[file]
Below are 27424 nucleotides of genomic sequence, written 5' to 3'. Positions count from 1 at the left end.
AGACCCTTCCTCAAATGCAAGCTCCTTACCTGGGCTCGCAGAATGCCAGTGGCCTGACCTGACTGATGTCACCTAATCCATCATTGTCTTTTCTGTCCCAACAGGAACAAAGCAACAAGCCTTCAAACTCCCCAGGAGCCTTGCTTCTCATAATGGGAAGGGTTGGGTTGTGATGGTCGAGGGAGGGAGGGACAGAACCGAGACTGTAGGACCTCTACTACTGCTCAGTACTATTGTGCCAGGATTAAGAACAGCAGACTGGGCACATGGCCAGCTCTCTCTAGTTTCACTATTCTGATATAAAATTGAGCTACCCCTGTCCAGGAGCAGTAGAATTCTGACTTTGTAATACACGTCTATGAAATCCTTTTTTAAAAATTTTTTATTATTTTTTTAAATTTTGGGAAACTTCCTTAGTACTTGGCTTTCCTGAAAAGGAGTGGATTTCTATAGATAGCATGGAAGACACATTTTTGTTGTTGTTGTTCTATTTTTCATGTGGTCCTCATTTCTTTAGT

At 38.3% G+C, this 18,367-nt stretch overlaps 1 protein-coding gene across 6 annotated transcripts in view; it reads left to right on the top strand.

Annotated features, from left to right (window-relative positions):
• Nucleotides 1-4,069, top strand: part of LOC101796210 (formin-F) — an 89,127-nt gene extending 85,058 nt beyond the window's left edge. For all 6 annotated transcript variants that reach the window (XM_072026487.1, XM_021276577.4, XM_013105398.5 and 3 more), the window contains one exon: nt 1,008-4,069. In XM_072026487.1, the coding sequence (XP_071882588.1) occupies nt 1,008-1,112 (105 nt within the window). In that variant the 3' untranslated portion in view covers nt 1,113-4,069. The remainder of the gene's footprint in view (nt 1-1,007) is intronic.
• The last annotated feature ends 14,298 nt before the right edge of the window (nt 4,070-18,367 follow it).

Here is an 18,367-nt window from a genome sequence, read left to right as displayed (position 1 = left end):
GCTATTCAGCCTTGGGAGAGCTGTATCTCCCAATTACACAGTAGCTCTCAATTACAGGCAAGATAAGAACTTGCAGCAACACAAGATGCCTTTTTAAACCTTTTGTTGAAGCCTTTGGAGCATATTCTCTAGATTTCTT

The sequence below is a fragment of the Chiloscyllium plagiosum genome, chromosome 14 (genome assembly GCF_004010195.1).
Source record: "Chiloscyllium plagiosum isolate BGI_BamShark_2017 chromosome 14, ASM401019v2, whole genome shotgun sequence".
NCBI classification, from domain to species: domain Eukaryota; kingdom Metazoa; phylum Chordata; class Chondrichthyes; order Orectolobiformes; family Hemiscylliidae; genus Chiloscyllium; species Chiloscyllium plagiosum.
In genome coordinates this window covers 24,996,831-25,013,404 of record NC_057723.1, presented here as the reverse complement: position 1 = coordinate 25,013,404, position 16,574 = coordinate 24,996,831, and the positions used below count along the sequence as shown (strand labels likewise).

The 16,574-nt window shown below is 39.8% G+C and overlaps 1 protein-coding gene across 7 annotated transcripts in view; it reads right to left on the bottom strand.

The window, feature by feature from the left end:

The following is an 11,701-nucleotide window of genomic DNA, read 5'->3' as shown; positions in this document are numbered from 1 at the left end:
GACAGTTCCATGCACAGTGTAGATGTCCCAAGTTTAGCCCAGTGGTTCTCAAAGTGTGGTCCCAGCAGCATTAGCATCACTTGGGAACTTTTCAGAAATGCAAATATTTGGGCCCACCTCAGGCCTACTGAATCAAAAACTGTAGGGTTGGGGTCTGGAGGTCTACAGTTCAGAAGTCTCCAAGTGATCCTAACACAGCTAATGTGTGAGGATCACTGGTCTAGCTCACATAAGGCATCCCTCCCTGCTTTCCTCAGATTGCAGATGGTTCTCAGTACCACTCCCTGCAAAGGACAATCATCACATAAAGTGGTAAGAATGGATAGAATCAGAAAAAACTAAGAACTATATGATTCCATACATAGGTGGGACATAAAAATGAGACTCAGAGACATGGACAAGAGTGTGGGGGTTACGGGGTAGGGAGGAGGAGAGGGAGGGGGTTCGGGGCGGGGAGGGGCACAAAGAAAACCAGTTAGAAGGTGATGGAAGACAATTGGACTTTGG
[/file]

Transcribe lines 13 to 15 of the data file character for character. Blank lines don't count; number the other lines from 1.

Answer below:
The 16,574-nt window shown below is 39.8% G+C and overlaps 1 protein-coding gene across 7 annotated transcripts in view; it reads right to left on the bottom strand.

The window, feature by feature from the left end:

The following is an 11,701-nucleotide window of genomic DNA, read 5'->3' as shown; positions in this document are numbered from 1 at the left end: